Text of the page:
Majority of symptoms in esophageal reflux PPI non-responders are not related to reflux

S. Roman, L. Keefer, H. Imam, P. Korrapati, B. Mogni, K. Eident, L. Friesen, Peter J Kahrilas, Zoran Martinovich, John Erik Pandolfino*

*Corresponding author for this work

Research output: Contribution to journalArticle

28 Citations (Scopus)

Abstract

Background: Genesis of persistent gastro-esophageal reflux symptoms despite proton pump inhibitor (PPI) therapy is not fully understood. We aimed at determining reflux patterns on 24-h pH-impedance monitoring performed on PPI and correlating impedance patterns and symptom occurrence in PPI non-responders. Methods: Seventy-eight PPI non-responder patients underwent 24-h pH-impedance monitoring on PPI. Reflux impedance characterization included gastric and supragastric belches and proximal extent of reflux. Symptoms were considered associated with reflux if occurring within 5 min after a reflux event. Patients were classified into three groups: persistent acid reflux (acid esophageal exposure [AET] >5% of time), reflux sensitivity (AET <5%, symptom index [SI] ≥50%), and functional symptoms (AET <5%, SI <50%). Dominant impedance pattern was determined for each patient. Key Results: Seven patients (9%) had persistent acid reflux, 28 (36%) reflux sensitivity, and 43 (55%) functional symptoms. A total of 4296 reflux events were identified (median per patient 45 [range 4-221]). Although liquid reflux was the most common pattern in all groups, patients with reflux sensitivity and functional symptoms had much more variability in their pattern profile with a large proportion being associated with gastric and supragastric belching. Only 417 reflux events (9.7%) were associated with symptoms. Reflux with a supragastric component and proximal extent were more likely to be associated with symptoms. Conclusions & Inferences: The impedance reflux profile in PPI non-responders was heterogeneous and the majority of reflux events were not associated with symptoms. Thus, the treatment of PPI non-responders should focus on mechanisms beyond reflux, such as visceral hypersensitivity and hypervigilance.

Original languageEnglish (US)
Pages (from-to)1667-1674
Number of pages8
JournalNeurogastroenterology and Motility
Volume27
Issue number11
DOIs
StatePublished - Nov 1 2015

Fingerprint

Proton Pump Inhibitors
Gastroesophageal Reflux
Electric Impedance
beta-Aminoethyl Isothiourea
Acids
Stomach
Eructation
Hypersensitivity
Anxiety
Therapeutics

Keywords

  • Gastro-esophageal reflux disease
  • PH-impedance monitoring
  • Proton pump inhibitors
  • Symptom

ASJC Scopus subject areas

  • Physiology
  • Endocrine and Autonomic Systems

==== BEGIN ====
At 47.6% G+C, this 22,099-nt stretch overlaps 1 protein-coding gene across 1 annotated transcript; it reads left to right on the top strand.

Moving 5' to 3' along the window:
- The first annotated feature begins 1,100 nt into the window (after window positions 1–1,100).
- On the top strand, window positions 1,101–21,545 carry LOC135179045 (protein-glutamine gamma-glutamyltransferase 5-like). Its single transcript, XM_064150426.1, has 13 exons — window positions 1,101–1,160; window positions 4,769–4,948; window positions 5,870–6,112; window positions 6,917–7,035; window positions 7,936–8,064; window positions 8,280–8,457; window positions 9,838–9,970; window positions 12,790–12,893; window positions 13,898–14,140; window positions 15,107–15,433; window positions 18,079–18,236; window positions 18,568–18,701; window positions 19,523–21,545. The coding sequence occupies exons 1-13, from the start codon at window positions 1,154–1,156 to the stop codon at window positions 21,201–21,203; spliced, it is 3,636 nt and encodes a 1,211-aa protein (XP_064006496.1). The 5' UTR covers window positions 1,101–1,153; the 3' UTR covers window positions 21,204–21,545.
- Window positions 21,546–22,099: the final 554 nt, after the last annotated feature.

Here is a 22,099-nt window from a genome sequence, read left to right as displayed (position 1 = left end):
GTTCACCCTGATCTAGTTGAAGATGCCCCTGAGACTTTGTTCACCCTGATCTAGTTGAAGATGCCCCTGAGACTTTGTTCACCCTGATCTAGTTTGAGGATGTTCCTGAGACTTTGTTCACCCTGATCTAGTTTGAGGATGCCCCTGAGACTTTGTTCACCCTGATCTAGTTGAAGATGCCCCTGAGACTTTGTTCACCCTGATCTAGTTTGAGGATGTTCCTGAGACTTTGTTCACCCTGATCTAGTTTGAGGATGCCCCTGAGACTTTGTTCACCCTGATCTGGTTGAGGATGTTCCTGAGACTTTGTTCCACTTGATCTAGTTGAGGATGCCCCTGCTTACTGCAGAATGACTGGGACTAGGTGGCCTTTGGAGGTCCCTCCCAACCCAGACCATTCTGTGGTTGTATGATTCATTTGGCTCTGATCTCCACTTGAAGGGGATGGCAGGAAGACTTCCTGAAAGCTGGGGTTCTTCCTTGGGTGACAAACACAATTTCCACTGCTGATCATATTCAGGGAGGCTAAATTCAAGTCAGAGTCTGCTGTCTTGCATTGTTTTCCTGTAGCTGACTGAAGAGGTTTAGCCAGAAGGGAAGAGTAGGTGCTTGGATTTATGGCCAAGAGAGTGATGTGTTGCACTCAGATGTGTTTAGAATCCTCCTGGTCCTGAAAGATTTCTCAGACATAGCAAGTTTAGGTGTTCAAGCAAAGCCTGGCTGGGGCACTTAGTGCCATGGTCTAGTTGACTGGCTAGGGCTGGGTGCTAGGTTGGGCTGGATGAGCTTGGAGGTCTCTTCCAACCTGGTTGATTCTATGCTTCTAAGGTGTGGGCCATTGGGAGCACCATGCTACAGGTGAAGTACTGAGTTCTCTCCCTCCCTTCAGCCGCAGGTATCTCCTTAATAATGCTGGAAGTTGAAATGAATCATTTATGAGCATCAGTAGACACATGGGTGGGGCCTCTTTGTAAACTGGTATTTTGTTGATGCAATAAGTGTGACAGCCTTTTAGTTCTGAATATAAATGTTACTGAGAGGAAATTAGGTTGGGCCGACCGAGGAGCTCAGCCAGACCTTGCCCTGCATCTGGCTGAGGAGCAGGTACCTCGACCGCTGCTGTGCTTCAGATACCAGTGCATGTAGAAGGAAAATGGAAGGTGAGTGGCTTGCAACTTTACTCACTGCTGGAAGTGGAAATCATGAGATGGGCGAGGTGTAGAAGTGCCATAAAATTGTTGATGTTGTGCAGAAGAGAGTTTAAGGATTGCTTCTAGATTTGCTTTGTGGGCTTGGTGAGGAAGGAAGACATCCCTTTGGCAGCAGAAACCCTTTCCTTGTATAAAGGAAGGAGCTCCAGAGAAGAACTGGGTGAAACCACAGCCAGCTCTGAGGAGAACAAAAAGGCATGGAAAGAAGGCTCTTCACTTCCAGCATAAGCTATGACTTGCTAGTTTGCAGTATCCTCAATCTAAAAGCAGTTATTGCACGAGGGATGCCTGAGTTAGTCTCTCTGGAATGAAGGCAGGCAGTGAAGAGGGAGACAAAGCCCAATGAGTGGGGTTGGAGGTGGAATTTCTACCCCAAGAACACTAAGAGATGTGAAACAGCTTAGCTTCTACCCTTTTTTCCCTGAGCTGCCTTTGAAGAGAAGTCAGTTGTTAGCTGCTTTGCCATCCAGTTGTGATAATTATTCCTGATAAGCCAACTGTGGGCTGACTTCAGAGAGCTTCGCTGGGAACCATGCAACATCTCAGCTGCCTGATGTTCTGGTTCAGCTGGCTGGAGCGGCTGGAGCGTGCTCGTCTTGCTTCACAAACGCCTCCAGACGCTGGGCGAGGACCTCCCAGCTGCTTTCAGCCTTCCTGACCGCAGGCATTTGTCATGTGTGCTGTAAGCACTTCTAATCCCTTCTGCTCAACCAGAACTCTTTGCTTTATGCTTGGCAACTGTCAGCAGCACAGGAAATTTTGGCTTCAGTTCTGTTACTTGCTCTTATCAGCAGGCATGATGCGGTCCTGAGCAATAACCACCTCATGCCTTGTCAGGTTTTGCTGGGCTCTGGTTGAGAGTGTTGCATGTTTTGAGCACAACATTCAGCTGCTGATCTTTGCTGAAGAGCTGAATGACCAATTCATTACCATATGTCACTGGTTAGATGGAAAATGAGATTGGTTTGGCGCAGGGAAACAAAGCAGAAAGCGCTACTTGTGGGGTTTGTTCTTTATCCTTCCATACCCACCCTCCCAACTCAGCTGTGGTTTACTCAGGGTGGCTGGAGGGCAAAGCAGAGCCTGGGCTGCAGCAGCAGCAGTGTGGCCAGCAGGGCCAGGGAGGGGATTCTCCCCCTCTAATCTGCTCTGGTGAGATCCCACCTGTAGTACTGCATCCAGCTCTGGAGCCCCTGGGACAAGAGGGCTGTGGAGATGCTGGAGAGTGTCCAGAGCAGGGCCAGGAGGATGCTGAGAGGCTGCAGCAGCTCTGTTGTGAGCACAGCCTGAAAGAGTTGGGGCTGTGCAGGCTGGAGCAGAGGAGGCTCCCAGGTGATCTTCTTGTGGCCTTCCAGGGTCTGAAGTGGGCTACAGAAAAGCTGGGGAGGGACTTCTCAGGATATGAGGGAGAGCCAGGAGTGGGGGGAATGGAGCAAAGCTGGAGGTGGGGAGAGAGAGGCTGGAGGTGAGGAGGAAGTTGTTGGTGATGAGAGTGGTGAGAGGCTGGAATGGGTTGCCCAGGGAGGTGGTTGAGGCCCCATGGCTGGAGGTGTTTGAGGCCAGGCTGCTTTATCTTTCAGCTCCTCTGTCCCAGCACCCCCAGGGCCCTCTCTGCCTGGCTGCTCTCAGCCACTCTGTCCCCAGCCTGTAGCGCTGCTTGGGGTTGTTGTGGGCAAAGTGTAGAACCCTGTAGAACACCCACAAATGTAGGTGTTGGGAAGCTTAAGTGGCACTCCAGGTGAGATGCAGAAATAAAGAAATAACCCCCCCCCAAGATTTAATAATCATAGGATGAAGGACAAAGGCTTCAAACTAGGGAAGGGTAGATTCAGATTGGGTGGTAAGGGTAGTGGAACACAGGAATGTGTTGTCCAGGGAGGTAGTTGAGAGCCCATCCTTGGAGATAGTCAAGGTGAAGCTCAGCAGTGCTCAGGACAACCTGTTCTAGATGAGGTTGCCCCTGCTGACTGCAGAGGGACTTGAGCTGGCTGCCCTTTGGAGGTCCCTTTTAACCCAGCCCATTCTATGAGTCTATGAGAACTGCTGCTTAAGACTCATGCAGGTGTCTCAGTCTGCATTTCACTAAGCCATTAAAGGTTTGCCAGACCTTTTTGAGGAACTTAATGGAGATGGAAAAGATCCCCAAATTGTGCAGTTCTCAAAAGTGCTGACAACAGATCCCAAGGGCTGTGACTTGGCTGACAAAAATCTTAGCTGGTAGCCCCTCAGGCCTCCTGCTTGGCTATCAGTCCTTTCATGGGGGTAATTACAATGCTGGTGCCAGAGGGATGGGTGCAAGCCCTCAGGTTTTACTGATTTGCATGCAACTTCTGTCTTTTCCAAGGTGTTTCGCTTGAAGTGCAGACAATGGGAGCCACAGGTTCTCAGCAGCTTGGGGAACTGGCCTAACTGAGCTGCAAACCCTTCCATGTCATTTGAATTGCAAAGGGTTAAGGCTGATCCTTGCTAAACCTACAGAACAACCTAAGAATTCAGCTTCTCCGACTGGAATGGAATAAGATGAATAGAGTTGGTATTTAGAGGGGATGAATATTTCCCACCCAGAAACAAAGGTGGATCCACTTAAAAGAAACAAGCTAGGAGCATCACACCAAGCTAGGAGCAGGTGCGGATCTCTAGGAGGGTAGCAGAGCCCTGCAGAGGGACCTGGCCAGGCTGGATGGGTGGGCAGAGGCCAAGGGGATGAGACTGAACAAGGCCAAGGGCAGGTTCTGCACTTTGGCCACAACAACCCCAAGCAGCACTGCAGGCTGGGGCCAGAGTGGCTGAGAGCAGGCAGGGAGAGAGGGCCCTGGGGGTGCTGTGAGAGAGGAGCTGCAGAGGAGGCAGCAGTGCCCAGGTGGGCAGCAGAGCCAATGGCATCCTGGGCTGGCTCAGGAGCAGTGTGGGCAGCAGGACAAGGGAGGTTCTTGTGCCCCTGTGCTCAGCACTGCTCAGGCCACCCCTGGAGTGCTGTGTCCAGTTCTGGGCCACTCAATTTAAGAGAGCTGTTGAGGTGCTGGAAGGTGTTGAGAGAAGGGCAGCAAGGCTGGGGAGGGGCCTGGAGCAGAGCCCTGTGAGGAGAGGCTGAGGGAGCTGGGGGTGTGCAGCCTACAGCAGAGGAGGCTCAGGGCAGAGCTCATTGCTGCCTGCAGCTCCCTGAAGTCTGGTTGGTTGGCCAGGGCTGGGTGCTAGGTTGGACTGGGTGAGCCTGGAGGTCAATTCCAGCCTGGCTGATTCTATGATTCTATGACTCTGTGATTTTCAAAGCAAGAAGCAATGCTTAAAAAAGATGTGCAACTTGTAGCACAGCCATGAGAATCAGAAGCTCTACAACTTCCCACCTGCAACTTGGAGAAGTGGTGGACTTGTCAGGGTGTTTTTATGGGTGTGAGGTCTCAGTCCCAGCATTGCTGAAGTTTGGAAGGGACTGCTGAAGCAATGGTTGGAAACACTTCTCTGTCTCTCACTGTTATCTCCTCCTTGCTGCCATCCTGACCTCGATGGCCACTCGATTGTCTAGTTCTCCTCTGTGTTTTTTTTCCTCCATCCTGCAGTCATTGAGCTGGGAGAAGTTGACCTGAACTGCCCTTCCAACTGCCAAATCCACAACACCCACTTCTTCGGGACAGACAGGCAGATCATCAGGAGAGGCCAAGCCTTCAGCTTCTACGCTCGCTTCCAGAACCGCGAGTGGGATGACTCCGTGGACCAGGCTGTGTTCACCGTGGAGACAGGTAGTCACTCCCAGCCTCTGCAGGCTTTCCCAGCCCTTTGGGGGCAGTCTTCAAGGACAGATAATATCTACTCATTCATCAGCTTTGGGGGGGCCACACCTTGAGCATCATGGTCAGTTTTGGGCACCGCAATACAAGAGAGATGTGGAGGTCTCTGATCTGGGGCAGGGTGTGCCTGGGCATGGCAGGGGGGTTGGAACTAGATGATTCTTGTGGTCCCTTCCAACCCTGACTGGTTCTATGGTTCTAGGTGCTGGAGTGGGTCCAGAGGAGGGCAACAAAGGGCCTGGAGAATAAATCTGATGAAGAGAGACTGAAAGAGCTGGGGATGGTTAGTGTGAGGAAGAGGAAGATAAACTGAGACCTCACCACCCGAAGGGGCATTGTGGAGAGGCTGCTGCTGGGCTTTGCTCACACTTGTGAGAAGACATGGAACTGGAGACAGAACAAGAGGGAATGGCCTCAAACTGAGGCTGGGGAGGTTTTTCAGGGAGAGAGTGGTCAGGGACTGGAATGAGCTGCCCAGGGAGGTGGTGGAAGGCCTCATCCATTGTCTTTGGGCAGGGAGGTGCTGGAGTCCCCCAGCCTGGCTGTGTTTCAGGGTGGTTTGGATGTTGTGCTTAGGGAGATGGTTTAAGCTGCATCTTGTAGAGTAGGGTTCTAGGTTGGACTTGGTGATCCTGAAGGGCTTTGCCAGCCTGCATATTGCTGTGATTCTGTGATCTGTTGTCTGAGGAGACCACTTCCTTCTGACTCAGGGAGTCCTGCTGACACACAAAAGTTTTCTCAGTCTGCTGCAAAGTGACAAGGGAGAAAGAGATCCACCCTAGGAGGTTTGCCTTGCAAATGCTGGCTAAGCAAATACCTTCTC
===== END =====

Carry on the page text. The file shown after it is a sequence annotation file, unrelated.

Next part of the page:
• Gastroenterology

Cite this

Roman, S. ; Keefer, L. ; Imam, H. ; Korrapati, P. ; Mogni, B. ; Eident, K. ; Friesen, L. ; Kahrilas, Peter J ; Martinovich, Zoran ; Pandolfino, John Erik. / Majority of symptoms in esophageal reflux PPI non-responders are not related to reflux. In: Neurogastroenterology and Motility. 2015 ; Vol. 27, No. 11. pp. 1667-1674.
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abstract = "Background: Genesis of persistent gastro-esophageal reflux symptoms despite proton pump inhibitor (PPI) therapy is not fully understood. We aimed at determining reflux patterns on 24-h pH-impedance monitoring performed on PPI and correlating impedance patterns and symptom occurrence in PPI non-responders. Methods: Seventy-eight PPI non-responder patients underwent 24-h pH-impedance monitoring on PPI. Reflux impedance characterization included gastric and supragastric belches and proximal extent of reflux. Symptoms were considered associated with reflux if occurring within 5 min after a reflux event. Patients were classified into three groups: persistent acid reflux (acid esophageal exposure [AET] >5{\%} of time), reflux sensitivity (AET <5{\%}, symptom index [SI] ≥50{\%}), and functional symptoms (AET <5{\%}, SI <50{\%}). Dominant impedance pattern was determined for each patient. Key Results: Seven patients (9{\%}) had persistent acid reflux, 28 (36{\%}) reflux sensitivity, and 43 (55{\%}) functional symptoms. A total of 4296 reflux events were identified (median per patient 45 [range 4-221]). Although liquid reflux was the most common pattern in all groups, patients with reflux sensitivity and functional symptoms had much more variability in their pattern profile with a large proportion being associated with gastric and supragastric belching. Only 417 reflux events (9.7{\%}) were associated with symptoms. Reflux with a supragastric component and proximal extent were more likely to be associated with symptoms. Conclusions & Inferences: The impedance reflux profile in PPI non-responders was heterogeneous and the majority of reflux events were not associated with symptoms. Thus, the treatment of PPI non-responders should focus on mechanisms beyond reflux, such as visceral hypersensitivity and hypervigilance.",